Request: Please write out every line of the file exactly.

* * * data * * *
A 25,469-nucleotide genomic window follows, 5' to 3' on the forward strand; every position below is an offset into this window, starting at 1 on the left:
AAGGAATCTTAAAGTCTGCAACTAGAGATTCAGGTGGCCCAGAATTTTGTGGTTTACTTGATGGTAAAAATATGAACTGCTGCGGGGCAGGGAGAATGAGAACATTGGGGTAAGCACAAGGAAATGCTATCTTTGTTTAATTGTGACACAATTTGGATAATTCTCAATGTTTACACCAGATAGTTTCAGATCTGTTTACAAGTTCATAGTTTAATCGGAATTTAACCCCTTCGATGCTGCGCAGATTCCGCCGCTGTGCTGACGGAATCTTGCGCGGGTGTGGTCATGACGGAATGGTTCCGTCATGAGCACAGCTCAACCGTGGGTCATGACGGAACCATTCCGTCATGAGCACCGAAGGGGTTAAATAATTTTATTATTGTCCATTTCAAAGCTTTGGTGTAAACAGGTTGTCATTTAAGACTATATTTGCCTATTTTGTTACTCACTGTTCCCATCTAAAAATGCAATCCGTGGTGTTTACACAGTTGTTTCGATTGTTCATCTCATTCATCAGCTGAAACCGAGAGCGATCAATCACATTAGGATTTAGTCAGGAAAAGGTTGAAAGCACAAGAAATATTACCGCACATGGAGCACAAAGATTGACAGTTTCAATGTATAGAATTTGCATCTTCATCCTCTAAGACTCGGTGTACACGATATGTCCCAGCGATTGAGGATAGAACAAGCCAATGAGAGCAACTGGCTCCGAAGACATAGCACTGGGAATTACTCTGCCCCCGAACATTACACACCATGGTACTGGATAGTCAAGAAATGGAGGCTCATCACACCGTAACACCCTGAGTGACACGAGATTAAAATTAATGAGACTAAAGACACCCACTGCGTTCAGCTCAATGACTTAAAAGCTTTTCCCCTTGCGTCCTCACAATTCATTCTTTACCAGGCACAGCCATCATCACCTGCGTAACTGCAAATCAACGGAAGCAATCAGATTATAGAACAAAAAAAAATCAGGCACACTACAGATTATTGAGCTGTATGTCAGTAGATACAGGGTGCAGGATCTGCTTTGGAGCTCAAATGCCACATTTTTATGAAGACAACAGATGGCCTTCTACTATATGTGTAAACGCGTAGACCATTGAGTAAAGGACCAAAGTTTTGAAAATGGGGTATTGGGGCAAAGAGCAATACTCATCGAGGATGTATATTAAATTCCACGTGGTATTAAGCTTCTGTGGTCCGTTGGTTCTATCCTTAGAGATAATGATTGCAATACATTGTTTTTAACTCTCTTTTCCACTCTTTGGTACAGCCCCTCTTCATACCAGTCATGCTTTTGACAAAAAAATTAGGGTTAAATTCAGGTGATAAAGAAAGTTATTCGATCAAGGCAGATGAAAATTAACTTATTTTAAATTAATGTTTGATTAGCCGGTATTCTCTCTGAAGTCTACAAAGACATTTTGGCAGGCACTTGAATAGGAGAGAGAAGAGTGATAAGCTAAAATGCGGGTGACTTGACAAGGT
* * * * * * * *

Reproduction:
A 25,469-nucleotide genomic window follows, 5' to 3' on the forward strand; every position below is an offset into this window, starting at 1 on the left:
AAGGAATCTTAAAGTCTGCAACTAGAGATTCAGGTGGCCCAGAATTTTGTGGTTTACTTGATGGTAAAAATATGAACTGCTGCGGGGCAGGGAGAATGAGAACATTGGGGTAAGCACAAGGAAATGCTATCTTTGTTTAATTGTGACACAATTTGGATAATTCTCAATGTTTACACCAGATAGTTTCAGATCTGTTTACAAGTTCATAGTTTAATCGGAATTTAACCCCTTCGATGCTGCGCAGATTCCGCCGCTGTGCTGACGGAATCTTGCGCGGGTGTGGTCATGACGGAATGGTTCCGTCATGAGCACAGCTCAACCGTGGGTCATGACGGAACCATTCCGTCATGAGCACCGAAGGGGTTAAATAATTTTATTATTGTCCATTTCAAAGCTTTGGTGTAAACAGGTTGTCATTTAAGACTATATTTGCCTATTTTGTTACTCACTGTTCCCATCTAAAAATGCAATCCGTGGTGTTTACACAGTTGTTTCGATTGTTCATCTCATTCATCAGCTGAAACCGAGAGCGATCAATCACATTAGGATTTAGTCAGGAAAAGGTTGAAAGCACAAGAAATATTACCGCACATGGAGCACAAAGATTGACAGTTTCAATGTATAGAATTTGCATCTTCATCCTCTAAGACTCGGTGTACACGATATGTCCCAGCGATTGAGGATAGAACAAGCCAATGAGAGCAACTGGCTCCGAAGACATAGCACTGGGAATTACTCTGCCCCCGAACATTACACACCATGGTACTGGATAGTCAAGAAATGGAGGCTCATCACACCGTAACACCCTGAGTGACACGAGATTAAAATTAATGAGACTAAAGACACCCACTGCGTTCAGCTCAATGACTTAAAAGCTTTTCCCCTTGCGTCCTCACAATTCATTCTTTACCAGGCACAGCCATCATCACCTGCGTAACTGCAAATCAACGGAAGCAATCAGATTATAGAACAAAAAAAAATCAGGCACACTACAGATTATTGAGCTGTATGTCAGTAGATACAGGGTGCAGGATCTGCTTTGGAGCTCAAATGCCACATTTTTATGAAGACAACAGATGGCCTTCTACTATATGTGTAAACGCGTAGACCATTGAGTAAAGGACCAAAGTTTTGAAAATGGGGTATTGGGGCAAAGAGCAATACTCATCGAGGATGTATATTAAATTCCACGTGGTATTAAGCTTCTGTGGTCCGTTGGTTCTATCCTTAGAGATAATGATTGCAATACATTGTTTTTAACTCTCTTTTCCACTCTTTGGTACAGCCCCTCTTCATACCAGTCATGCTTTTGACAAAAAAATTAGGGTTAAATTCAGGTGATAAAGAAAGTTATTCGATCAAGGCAGATGAAAATTAACTTATTTTAAATTAATGTTTGATTAGCCGGTATTCTCTCTGAAGTCTACAAAGACATTTTGGCAGGCACTTGAATAGGAGAGAGAAGAGTGATAAGCTAAAATGCGGGTGACTTGACAAGGT